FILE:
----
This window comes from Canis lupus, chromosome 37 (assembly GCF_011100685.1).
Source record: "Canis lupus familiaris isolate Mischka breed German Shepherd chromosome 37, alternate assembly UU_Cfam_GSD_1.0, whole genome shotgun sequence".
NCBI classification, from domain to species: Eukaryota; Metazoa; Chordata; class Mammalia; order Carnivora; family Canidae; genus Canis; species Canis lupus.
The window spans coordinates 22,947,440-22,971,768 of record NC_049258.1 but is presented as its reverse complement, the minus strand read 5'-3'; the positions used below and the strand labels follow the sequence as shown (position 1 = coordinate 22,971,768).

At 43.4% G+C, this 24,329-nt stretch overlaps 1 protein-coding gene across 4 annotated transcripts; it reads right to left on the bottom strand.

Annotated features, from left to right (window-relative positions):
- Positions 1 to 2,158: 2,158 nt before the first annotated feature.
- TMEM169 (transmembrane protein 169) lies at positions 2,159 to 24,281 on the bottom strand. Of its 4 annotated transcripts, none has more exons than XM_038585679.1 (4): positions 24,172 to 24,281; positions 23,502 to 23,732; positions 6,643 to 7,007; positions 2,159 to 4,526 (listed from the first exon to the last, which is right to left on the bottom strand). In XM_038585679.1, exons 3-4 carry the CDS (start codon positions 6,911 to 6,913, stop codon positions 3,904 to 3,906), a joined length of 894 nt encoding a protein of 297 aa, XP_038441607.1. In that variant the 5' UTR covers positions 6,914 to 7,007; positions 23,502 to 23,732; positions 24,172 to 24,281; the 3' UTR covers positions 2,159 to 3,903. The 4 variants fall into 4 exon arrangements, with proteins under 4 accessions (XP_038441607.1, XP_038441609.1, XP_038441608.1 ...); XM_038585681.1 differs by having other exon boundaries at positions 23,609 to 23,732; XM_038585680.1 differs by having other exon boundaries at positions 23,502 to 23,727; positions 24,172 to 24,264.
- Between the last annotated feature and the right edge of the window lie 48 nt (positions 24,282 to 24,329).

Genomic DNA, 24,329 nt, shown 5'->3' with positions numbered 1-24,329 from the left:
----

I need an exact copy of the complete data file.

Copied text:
This window comes from Canis lupus, chromosome 37 (assembly GCF_011100685.1).
Source record: "Canis lupus familiaris isolate Mischka breed German Shepherd chromosome 37, alternate assembly UU_Cfam_GSD_1.0, whole genome shotgun sequence".
NCBI classification, from domain to species: Eukaryota; Metazoa; Chordata; class Mammalia; order Carnivora; family Canidae; genus Canis; species Canis lupus.
The window spans coordinates 22,947,440-22,971,768 of record NC_049258.1 but is presented as its reverse complement, the minus strand read 5'-3'; the positions used below and the strand labels follow the sequence as shown (position 1 = coordinate 22,971,768).

At 43.4% G+C, this 24,329-nt stretch overlaps 1 protein-coding gene across 4 annotated transcripts; it reads right to left on the bottom strand.

Annotated features, from left to right (window-relative positions):
- Positions 1 to 2,158: 2,158 nt before the first annotated feature.
- TMEM169 (transmembrane protein 169) lies at positions 2,159 to 24,281 on the bottom strand. Of its 4 annotated transcripts, none has more exons than XM_038585679.1 (4): positions 24,172 to 24,281; positions 23,502 to 23,732; positions 6,643 to 7,007; positions 2,159 to 4,526 (listed from the first exon to the last, which is right to left on the bottom strand). In XM_038585679.1, exons 3-4 carry the CDS (start codon positions 6,911 to 6,913, stop codon positions 3,904 to 3,906), a joined length of 894 nt encoding a protein of 297 aa, XP_038441607.1. In that variant the 5' UTR covers positions 6,914 to 7,007; positions 23,502 to 23,732; positions 24,172 to 24,281; the 3' UTR covers positions 2,159 to 3,903. The 4 variants fall into 4 exon arrangements, with proteins under 4 accessions (XP_038441607.1, XP_038441609.1, XP_038441608.1 ...); XM_038585681.1 differs by having other exon boundaries at positions 23,609 to 23,732; XM_038585680.1 differs by having other exon boundaries at positions 23,502 to 23,727; positions 24,172 to 24,264.
- Between the last annotated feature and the right edge of the window lie 48 nt (positions 24,282 to 24,329).

Genomic DNA, 24,329 nt, shown 5'->3' with positions numbered 1-24,329 from the left: